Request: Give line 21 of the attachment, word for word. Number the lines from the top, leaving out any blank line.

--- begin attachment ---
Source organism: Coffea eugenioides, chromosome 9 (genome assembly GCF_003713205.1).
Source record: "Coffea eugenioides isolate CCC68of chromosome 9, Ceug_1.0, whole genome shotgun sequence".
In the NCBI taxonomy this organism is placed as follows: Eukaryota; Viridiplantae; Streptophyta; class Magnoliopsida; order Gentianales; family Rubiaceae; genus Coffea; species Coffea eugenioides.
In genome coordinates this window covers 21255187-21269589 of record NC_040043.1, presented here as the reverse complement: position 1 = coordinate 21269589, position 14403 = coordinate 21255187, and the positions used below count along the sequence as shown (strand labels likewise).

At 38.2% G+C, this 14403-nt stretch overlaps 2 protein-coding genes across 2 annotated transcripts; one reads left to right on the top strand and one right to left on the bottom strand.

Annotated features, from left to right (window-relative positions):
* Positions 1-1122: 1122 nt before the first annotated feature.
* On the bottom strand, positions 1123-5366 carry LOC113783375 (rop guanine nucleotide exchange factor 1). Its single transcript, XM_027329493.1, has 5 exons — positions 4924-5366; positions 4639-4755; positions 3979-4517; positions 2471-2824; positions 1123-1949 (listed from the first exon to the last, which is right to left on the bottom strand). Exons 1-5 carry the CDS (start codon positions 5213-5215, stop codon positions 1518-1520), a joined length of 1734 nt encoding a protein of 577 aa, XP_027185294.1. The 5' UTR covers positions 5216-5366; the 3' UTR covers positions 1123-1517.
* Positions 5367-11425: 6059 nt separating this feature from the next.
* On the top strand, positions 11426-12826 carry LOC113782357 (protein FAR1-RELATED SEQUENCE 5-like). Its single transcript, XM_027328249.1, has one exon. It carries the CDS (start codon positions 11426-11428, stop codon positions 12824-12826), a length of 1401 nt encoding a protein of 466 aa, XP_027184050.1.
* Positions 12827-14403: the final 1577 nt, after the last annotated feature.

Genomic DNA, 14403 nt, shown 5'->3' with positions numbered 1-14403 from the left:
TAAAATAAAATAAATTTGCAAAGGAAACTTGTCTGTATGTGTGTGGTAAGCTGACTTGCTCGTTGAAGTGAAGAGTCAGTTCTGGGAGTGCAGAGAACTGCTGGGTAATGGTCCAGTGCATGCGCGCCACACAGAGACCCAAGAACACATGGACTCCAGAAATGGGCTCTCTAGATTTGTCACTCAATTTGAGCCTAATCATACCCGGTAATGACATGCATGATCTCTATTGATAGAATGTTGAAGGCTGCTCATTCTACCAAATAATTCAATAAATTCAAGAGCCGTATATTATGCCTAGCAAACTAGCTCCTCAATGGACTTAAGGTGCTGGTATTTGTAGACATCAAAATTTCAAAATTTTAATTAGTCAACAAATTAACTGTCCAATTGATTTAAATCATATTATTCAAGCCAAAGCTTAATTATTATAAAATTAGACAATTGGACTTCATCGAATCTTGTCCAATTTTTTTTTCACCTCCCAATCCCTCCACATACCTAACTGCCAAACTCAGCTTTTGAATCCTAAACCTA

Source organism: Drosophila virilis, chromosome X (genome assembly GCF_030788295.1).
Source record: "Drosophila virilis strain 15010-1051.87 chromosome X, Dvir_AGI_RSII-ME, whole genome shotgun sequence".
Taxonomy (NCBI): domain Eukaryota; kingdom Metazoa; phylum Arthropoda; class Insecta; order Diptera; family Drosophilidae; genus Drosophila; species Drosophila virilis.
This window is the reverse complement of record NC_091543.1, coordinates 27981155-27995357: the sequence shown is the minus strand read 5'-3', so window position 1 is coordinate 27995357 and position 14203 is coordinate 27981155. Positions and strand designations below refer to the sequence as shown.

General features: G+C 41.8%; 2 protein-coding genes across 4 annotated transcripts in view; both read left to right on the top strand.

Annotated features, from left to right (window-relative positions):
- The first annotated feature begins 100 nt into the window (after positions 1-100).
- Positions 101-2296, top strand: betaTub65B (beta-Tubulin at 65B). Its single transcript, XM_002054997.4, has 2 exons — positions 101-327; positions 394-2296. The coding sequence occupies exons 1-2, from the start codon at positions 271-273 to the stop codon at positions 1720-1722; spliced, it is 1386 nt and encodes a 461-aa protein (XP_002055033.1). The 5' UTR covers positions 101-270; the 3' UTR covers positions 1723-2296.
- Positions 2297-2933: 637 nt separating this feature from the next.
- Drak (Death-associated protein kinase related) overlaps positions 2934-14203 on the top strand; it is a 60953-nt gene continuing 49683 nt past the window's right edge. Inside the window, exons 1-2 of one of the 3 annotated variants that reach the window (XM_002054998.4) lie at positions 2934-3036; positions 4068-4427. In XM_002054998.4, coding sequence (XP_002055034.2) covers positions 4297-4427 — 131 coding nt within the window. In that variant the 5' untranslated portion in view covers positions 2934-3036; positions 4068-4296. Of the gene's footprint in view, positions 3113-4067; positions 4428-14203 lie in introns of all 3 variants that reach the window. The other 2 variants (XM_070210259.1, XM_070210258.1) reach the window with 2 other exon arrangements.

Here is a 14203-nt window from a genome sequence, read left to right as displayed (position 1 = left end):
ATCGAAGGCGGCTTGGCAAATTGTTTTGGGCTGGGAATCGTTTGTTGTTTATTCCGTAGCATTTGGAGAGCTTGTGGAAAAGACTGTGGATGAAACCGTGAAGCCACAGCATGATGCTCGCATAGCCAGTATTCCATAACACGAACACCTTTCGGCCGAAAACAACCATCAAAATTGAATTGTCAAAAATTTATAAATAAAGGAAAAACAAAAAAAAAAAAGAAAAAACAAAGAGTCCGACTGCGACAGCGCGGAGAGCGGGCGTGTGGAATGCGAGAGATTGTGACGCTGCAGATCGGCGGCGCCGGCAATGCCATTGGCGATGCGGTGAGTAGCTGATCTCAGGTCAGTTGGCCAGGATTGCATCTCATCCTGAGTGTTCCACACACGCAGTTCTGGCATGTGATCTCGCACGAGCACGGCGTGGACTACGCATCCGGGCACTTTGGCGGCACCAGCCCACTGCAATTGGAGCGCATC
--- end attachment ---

- Positions 101-2296, top strand: betaTub65B (beta-Tubulin at 65B). Its single transcript, XM_002054997.4, has 2 exons — positions 101-327; positions 394-2296. The coding sequence occupies exons 1-2, from the start codon at positions 271-273 to the stop codon at positions 1720-1722; spliced, it is 1386 nt and encodes a 461-aa protein (XP_002055033.1). The 5' UTR covers positions 101-270; the 3' UTR covers positions 1723-2296.